Oh yes, especially when my father passed away while I was a first year graduate student at Yale. He passed away unexpectedly in the south side of Chicago in an act of senseless gun violence. You can imagine the devastating shock and grief that impacted my entire family. He was the pillar of my life, and when he was gone, I felt lost and the world didn’t make any sense to me. For many years following, I asked so many times “why?” Why would anyone do such a horrible thing to someone whose whole life was about working hard and taking care of the family? I was competing in numerous competitions leading up to his unexpected death. I always looked to my dad for comforting words of encouragements before a competition or performing on stage. But, after he died, I felt scared and alone, and on stage, I developed a serious stage fright, which became unbearable. I became very hard on myself. I needed to be stronger, but the more I tried, the worse it got. Soon, I stopped competing and slowly even stopped performing all together. I think deep inside, silently, everything about the clarinet and music reminded me of my father and I just wanted to run away from the constant reminder. Slowly, my life was without music and I became bitter and resentful at life. Until one day in recent years, I realized that I am the only one that can pull myself out of my own pit of despair. So couple years back, I decided to do something about it. I embarked on a healing through music project called Solace, which was released last year.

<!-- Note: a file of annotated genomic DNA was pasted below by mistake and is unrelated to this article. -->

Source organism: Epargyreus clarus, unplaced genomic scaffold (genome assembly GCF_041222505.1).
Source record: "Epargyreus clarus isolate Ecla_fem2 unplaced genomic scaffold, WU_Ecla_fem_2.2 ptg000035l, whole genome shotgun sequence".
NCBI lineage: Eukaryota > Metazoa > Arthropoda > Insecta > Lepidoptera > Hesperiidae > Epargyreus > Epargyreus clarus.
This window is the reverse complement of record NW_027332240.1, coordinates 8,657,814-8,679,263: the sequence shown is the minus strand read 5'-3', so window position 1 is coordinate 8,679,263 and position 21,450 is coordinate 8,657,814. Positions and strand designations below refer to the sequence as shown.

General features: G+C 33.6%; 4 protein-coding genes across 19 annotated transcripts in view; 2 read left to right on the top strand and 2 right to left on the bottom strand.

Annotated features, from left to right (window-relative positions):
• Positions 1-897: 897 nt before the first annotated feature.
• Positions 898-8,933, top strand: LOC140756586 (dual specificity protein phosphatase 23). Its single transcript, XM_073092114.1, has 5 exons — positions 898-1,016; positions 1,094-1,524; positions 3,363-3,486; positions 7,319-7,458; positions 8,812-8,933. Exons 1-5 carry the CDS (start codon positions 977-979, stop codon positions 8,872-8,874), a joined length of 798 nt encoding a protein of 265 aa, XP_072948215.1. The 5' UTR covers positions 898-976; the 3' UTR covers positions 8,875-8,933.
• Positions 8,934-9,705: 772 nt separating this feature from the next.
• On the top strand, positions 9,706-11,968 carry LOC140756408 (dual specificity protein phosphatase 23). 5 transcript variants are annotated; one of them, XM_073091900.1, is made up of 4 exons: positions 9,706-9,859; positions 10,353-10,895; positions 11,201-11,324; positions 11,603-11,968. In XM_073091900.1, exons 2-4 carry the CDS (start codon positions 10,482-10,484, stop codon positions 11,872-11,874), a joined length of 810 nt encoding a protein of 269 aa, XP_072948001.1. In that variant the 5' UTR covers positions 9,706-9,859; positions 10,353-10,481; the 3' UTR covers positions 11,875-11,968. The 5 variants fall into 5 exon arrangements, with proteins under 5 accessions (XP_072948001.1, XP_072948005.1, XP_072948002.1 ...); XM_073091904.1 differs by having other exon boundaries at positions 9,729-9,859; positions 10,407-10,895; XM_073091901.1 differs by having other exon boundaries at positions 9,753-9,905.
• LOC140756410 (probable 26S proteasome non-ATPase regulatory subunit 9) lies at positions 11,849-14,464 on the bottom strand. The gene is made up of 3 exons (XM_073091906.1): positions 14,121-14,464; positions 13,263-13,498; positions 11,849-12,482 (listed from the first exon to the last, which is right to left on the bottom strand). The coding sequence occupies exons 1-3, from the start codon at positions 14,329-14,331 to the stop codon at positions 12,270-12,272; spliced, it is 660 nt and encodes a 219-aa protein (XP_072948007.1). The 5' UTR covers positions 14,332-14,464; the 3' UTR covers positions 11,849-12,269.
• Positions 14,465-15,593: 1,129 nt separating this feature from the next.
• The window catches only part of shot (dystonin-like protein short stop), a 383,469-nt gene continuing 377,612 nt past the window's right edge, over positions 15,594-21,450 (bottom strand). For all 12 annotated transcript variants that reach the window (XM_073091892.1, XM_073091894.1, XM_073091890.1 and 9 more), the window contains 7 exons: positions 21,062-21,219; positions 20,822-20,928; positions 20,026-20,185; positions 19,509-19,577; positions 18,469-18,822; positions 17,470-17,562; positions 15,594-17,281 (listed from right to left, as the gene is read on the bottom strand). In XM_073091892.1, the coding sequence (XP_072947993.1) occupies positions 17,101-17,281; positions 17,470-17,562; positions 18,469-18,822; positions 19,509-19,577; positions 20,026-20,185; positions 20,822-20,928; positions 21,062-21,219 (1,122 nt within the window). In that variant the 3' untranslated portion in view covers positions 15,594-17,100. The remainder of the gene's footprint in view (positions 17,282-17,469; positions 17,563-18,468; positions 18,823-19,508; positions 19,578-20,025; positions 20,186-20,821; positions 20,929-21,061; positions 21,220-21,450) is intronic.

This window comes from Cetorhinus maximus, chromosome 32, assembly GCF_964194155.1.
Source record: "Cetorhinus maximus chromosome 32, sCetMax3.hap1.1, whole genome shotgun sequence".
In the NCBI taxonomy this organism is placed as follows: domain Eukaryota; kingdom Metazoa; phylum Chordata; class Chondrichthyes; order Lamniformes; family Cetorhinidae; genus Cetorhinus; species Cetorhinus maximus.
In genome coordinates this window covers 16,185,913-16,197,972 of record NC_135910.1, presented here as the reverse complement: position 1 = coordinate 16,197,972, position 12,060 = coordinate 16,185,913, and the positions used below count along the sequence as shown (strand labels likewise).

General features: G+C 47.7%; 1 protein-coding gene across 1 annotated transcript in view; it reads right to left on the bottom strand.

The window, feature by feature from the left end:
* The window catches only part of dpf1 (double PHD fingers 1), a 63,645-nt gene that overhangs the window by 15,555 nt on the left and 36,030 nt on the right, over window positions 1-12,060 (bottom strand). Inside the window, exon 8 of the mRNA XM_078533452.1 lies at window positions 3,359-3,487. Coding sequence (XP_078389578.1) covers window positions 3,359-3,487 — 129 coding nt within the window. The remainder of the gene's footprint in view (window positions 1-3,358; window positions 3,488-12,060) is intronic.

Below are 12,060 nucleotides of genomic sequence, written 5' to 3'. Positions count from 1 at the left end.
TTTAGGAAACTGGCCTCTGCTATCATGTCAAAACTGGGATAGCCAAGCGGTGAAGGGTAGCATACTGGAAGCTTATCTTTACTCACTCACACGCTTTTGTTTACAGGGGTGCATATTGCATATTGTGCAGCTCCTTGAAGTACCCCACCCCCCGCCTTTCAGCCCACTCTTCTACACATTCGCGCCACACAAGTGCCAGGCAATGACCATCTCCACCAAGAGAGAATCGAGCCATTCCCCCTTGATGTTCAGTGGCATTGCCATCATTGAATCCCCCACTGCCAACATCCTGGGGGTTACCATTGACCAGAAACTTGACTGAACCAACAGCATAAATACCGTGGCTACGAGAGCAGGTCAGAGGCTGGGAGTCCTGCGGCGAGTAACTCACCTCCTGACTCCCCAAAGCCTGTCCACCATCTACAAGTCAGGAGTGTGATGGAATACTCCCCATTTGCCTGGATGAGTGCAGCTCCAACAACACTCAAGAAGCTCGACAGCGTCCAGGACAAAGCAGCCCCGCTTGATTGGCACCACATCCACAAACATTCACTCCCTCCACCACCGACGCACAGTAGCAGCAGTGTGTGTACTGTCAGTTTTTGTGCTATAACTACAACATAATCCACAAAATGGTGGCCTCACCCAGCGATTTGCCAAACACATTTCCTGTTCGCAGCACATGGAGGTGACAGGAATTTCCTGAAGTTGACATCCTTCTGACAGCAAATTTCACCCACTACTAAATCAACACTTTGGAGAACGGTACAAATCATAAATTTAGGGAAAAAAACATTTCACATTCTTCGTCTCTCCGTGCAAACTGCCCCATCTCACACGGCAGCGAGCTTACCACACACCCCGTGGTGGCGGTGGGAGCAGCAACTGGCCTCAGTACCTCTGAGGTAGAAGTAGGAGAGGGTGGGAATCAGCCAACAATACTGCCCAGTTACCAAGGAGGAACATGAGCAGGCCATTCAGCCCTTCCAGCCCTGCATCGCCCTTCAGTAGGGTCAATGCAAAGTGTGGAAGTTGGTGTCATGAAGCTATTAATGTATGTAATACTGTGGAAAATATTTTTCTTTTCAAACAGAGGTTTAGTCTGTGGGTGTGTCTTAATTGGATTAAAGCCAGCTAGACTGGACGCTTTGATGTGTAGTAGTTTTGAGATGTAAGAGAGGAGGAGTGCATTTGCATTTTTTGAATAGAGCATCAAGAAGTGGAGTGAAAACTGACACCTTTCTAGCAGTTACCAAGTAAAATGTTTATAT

Yes, your album Solace has a very special meaning behind it. Could you tell us about that?